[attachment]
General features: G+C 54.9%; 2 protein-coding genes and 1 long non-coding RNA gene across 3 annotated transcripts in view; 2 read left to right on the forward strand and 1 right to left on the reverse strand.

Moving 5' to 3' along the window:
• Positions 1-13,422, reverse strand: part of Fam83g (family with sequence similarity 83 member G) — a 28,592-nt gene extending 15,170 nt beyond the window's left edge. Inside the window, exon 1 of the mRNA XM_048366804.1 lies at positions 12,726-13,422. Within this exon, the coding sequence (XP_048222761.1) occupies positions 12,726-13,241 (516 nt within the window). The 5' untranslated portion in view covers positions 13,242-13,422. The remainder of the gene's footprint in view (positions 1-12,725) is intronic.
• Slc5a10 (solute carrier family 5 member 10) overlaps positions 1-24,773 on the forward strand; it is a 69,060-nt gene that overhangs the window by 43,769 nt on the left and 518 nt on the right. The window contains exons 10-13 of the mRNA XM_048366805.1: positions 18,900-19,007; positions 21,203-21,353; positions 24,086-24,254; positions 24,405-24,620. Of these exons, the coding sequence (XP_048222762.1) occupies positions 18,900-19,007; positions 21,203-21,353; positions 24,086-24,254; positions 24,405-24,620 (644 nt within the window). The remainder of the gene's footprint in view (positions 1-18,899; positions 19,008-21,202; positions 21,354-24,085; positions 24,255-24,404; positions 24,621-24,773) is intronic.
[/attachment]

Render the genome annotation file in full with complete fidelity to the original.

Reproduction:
General features: G+C 54.9%; 2 protein-coding genes and 1 long non-coding RNA gene across 3 annotated transcripts in view; 2 read left to right on the forward strand and 1 right to left on the reverse strand.

Moving 5' to 3' along the window:
• Positions 1-13,422, reverse strand: part of Fam83g (family with sequence similarity 83 member G) — a 28,592-nt gene extending 15,170 nt beyond the window's left edge. Inside the window, exon 1 of the mRNA XM_048366804.1 lies at positions 12,726-13,422. Within this exon, the coding sequence (XP_048222761.1) occupies positions 12,726-13,241 (516 nt within the window). The 5' untranslated portion in view covers positions 13,242-13,422. The remainder of the gene's footprint in view (positions 1-12,725) is intronic.
• Slc5a10 (solute carrier family 5 member 10) overlaps positions 1-24,773 on the forward strand; it is a 69,060-nt gene that overhangs the window by 43,769 nt on the left and 518 nt on the right. The window contains exons 10-13 of the mRNA XM_048366805.1: positions 18,900-19,007; positions 21,203-21,353; positions 24,086-24,254; positions 24,405-24,620. Of these exons, the coding sequence (XP_048222762.1) occupies positions 18,900-19,007; positions 21,203-21,353; positions 24,086-24,254; positions 24,405-24,620 (644 nt within the window). The remainder of the gene's footprint in view (positions 1-18,899; positions 19,008-21,202; positions 21,354-24,085; positions 24,255-24,404; positions 24,621-24,773) is intronic.